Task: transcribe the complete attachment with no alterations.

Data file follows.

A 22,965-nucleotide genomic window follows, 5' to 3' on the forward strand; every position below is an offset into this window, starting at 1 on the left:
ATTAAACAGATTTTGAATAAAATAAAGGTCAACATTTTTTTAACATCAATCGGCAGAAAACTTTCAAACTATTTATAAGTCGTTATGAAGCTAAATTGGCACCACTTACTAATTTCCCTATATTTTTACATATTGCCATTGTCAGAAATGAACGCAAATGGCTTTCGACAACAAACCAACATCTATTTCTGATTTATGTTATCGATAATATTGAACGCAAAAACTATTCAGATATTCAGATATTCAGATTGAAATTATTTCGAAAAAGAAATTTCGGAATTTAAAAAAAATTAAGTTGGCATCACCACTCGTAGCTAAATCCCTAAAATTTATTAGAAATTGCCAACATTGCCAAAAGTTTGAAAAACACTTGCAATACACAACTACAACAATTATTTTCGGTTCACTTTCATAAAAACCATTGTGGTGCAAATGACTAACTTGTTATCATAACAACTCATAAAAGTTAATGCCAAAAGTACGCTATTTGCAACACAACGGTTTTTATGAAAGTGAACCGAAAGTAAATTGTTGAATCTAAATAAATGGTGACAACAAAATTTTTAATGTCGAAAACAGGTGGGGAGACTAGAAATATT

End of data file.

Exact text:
A 22,965-nucleotide genomic window follows, 5' to 3' on the forward strand; every position below is an offset into this window, starting at 1 on the left:
ATTAAACAGATTTTGAATAAAATAAAGGTCAACATTTTTTTAACATCAATCGGCAGAAAACTTTCAAACTATTTATAAGTCGTTATGAAGCTAAATTGGCACCACTTACTAATTTCCCTATATTTTTACATATTGCCATTGTCAGAAATGAACGCAAATGGCTTTCGACAACAAACCAACATCTATTTCTGATTTATGTTATCGATAATATTGAACGCAAAAACTATTCAGATATTCAGATATTCAGATTGAAATTATTTCGAAAAAGAAATTTCGGAATTTAAAAAAAATTAAGTTGGCATCACCACTCGTAGCTAAATCCCTAAAATTTATTAGAAATTGCCAACATTGCCAAAAGTTTGAAAAACACTTGCAATACACAACTACAACAATTATTTTCGGTTCACTTTCATAAAAACCATTGTGGTGCAAATGACTAACTTGTTATCATAACAACTCATAAAAGTTAATGCCAAAAGTACGCTATTTGCAACACAACGGTTTTTATGAAAGTGAACCGAAAGTAAATTGTTGAATCTAAATAAATGGTGACAACAAAATTTTTAATGTCGAAAACAGGTGGGGAGACTAGAAATATT